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As a puppy parent, you want to train your dog to be the happiest, healthiest pup he can be. That includes everything from teaching them manners to getting them the right food to getting them up to speed on basic commands.
But arguably the top priority on any new puppy parent’s to-do list? Housetraining.
Unless you want to deal with accidents on the regular (and let’s be real—who wants to deal with that?), you need to housetrain your puppy immediately and consistently. And one tool many pet parents rely on to help them through the process? Pee pads.
But what, exactly, are pee pads? What are the pros and cons? And are pee pads actually an effective tool for housetraining?
What Are Pee Pads?
First things first. Before we jump into whether pee pad training is the right fit for your dog, let’s talk about what pee pads are.
Pee pads are pieces of absorbent material (typically in the shape of a square or rectangle) that you lay on your floor. When your dog relieves him or herself on the pad, it acts as a barrier between your dog’s business and your floor. So, instead of puppy pee getting absorbed into your carpet or hardwood floors, it gets absorbed into the pee pad.
Pee Pads: Pros & Cons
Ok, so now that you know what pee pads are, let’s talk about some of the reasons you might want to use them—and some of the reasons you might not.
There are a number of potential benefits to pee pad training, including:
- They protect your floors. If your dog isn’t housebroken, the chances that he’s going to have an accident in your home are high. Pee pads protect your carpet and floors from any damage caused by your dog relieving him or herself in your home.
- They’re convenient. Pee pads are also extremely convenient. They’re super lightweight, so you can put them on any surface in your home where your pet might relieve themselves. Then, once they’ve been used, you just grab them from the floor and throw them in the trash.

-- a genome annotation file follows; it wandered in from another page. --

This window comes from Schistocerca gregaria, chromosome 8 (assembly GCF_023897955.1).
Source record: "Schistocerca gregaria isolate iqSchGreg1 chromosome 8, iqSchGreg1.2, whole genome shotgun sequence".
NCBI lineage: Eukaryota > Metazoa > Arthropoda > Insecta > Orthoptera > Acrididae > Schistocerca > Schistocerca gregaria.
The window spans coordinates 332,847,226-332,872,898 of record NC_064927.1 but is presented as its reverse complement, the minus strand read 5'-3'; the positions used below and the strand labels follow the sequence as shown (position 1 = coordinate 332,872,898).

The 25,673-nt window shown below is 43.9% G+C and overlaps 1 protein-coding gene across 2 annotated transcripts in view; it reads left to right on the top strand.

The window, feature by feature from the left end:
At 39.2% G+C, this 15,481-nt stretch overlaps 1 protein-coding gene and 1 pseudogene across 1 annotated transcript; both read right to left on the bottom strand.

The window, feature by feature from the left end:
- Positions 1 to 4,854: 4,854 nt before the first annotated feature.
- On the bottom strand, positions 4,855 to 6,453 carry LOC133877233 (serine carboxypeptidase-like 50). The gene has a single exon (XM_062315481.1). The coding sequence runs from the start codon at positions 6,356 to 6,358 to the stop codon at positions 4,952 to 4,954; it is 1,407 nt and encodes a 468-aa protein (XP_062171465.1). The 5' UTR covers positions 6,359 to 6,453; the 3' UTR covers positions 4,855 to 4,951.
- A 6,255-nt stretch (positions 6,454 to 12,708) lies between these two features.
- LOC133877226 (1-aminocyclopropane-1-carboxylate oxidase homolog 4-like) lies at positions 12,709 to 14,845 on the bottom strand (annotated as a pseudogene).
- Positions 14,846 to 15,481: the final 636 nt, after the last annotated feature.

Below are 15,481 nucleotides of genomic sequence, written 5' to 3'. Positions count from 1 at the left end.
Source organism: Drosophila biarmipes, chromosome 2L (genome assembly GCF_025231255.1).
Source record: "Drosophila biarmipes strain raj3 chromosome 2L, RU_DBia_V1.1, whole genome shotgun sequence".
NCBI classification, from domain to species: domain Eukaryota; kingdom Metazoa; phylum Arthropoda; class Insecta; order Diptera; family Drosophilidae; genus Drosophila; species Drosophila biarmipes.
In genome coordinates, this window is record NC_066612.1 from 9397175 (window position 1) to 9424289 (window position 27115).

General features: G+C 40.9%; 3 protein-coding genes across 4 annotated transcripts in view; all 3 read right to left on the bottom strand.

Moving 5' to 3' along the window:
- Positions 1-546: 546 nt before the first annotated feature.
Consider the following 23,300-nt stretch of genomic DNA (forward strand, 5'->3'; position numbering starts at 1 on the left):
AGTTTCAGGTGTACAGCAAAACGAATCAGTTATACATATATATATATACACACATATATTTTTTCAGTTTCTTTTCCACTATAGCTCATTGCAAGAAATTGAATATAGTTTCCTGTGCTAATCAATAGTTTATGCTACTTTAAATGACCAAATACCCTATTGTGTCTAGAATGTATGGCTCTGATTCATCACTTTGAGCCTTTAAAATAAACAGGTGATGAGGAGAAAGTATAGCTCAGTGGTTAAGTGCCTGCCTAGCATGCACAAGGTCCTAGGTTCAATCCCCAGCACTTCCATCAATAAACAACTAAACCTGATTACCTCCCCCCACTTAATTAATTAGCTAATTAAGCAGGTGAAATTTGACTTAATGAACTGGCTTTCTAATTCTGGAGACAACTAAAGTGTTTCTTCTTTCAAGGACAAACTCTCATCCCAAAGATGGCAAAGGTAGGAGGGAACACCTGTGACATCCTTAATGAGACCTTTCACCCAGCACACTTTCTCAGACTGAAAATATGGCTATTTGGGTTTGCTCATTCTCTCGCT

- They’re great for puppies. Puppies don’t have great potty control. Pee pads give them a safe and comfortable place to use the bathroom while they’re learning the ropes of housetraining.
- They can be helpful for dogs with mobility issues. If you have a dog with mobility issues, they might not be able to make it outside to use the bathroom. Pee pads allow them to stay comfortable and go to the bathroom when necessary—without having to make the long trek outside.
- They can be useful during periods when your dog is alone. If you have to leave your dog alone for a long stretch of time, pee pads can be super helpful. They give your dog a place to do his business—and you don’t need to worry about coming back after a long day to find a nice little “surprise” on your white carpet.
Now let’s take a look at the not-so-great side to pee pads:
- They’re not the most environmentally friendly option. Using pee pads creates a lot of excess trash, which isn’t exactly great for the environment.
- Your dog could become too comfortable. The biggest potential issue with pee pads is that your dog can get too comfortable with the pee pads—which can make them hesitant to use bathroom outside.
How To Pee Pad Train Your Dog…